It addresses economic access by virtue of being a onetime buy, lasting up to 5-10 years causing no waste hazards. On an average, people menstruating spend between 25,000 INR to 60,000 INR on Menstrual Hygiene Products in their lifetime. Using a menstrual cup brings this down to between 1000 INR to 4000 INR.
It is a healthier product than every other disposable option available in the market as the cup is made of inert silicone. Menstrual cups do not necessitate auxiliary products (like undergarments) for their use.
Use of a menstrual cup needs only basic access to private space for dignified and safe use which includes artificial lighting, access to clean water, and a sanitary washing product (Soap) - the same essentials for any MHM (Menstrual Hygiene Management) product and a boiling/sterilizing unit.
Menstrual cups have the added advantage of facilitating measurement of blood loss per cycle (which ought to be in the range of 30-60 ml) giving people menstruating, better understanding of their menstrual health status.
Further advantage is the recording of many cases worldwide where the length of the menstrual cycle is reduced. An estimated 40% of users have reported reduction in dysmenorrheal (pain during menstruation) symptoms on cup usage. The average suggested hours between changes is 5 hours for sanitary pads or tampons as compared to menstrual cups which is 12 hours (once the user goes through a learning curve of 1-2 cycles).
Exploring the use of a menstrual cup helps one understand their body better and make choices related to their menstrual health based on this experience
Use of menstrual cup produces no waste. Further, silicone is a recyclable material.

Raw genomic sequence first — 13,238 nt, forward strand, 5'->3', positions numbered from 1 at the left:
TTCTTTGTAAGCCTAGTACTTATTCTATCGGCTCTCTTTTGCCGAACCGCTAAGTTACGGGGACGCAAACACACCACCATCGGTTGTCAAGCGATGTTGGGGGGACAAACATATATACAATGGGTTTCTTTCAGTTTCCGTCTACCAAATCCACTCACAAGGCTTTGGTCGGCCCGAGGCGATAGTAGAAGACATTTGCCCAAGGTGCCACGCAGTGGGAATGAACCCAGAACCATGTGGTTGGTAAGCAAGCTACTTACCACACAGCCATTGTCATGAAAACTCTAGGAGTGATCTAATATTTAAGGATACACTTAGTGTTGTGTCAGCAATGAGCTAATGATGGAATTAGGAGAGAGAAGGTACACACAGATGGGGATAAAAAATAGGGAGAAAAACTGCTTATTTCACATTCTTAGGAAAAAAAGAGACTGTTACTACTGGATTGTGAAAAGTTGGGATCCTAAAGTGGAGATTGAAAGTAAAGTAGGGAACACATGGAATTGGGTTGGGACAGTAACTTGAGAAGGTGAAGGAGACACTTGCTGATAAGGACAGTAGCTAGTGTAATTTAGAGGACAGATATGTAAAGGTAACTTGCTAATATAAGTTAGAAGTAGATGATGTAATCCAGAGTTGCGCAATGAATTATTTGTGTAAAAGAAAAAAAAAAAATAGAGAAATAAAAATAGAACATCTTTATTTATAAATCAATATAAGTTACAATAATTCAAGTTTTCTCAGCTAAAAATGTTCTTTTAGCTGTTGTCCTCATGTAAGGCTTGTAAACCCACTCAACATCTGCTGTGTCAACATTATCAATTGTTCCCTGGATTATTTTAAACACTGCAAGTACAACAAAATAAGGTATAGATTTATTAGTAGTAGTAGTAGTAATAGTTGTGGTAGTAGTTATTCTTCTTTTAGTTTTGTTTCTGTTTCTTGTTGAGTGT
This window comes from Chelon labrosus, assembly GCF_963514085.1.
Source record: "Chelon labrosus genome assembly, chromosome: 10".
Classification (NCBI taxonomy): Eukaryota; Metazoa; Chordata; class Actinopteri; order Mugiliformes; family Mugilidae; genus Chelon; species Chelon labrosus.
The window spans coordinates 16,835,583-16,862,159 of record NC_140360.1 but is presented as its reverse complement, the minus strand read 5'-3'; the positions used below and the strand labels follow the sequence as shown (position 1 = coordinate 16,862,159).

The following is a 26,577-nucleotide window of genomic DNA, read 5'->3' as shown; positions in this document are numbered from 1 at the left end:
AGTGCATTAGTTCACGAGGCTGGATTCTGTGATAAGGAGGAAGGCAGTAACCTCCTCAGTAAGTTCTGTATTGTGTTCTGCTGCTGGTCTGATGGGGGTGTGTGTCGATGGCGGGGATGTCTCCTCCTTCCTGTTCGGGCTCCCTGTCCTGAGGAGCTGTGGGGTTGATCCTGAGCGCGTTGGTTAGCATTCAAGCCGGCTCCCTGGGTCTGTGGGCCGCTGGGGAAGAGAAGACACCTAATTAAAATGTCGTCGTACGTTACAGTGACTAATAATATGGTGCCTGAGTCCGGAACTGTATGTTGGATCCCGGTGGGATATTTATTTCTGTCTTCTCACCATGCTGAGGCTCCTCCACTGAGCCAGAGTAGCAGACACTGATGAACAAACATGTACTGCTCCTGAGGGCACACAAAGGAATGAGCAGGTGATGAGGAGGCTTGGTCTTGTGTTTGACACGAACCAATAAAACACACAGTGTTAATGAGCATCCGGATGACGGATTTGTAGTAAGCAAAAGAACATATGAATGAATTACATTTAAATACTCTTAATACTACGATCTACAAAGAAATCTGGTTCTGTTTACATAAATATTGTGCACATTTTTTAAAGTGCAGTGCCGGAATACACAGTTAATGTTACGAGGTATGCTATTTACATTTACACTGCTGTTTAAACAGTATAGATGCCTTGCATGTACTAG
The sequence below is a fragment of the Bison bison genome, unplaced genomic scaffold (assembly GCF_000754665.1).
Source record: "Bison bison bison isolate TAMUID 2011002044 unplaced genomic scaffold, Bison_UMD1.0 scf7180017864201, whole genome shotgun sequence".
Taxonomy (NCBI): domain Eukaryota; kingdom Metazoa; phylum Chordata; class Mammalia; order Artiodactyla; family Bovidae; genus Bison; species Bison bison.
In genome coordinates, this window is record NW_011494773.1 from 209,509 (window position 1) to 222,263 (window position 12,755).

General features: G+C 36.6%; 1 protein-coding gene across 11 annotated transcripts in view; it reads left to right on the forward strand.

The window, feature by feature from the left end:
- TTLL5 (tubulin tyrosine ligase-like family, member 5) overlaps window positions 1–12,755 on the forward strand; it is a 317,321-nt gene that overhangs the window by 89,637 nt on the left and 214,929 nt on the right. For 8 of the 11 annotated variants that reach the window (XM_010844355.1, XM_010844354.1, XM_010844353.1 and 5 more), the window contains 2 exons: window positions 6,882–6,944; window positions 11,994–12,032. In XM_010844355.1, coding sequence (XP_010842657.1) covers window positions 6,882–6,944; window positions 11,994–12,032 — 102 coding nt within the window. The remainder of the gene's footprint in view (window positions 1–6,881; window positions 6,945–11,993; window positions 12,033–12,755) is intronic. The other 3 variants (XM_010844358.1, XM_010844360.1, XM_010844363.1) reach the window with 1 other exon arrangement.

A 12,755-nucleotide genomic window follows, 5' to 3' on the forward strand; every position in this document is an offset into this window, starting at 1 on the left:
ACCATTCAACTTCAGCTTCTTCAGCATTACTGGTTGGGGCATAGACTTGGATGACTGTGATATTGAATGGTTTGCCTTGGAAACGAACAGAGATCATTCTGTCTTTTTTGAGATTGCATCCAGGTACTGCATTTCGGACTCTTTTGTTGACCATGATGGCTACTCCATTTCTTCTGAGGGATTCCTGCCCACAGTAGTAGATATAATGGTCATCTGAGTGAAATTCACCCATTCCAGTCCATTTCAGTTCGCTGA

Only 12% of India's 355 mn menstruating people in India use sanitary pads. The remaining use cloth rags, sand, ash, leaves, etc
Urban Indian females take home an average monthly salary of 9547 INR. There is a dire need for an economical alternative to buying sanitary pads/tampons. Further, productivity figures vary across studies, with a loss of 2.2 days of work during menstruation
2 out of 3 menstruating people manage their menstruation in open fields
The 12% of sanitary pad users alone produce over 432 mn tonnes of soiled pads which are poorly processed because of the dubious classification of these products either as medical waster or house hold solid waste
Menstruating people face various constraints including poor hygiene, emotional trauma, and reproductive tract illnesses. Speculations regarding a causative relationship between cervical cancer and use of pads / tampons/unclean cloth have been raised several times and the cup could potentially be a preventive measure for this yet to be corroborated pathogenesis.
Boondh cup is a product made with utmost care to quality and safety. It is compliant with the following testing standards, representing quality control for both bio-compatibility and component testing. This includes clearance in accordance to US Pharmacopoeia (USP V) and US Food and Drugs Administration FDA 21 CFR 177 .2600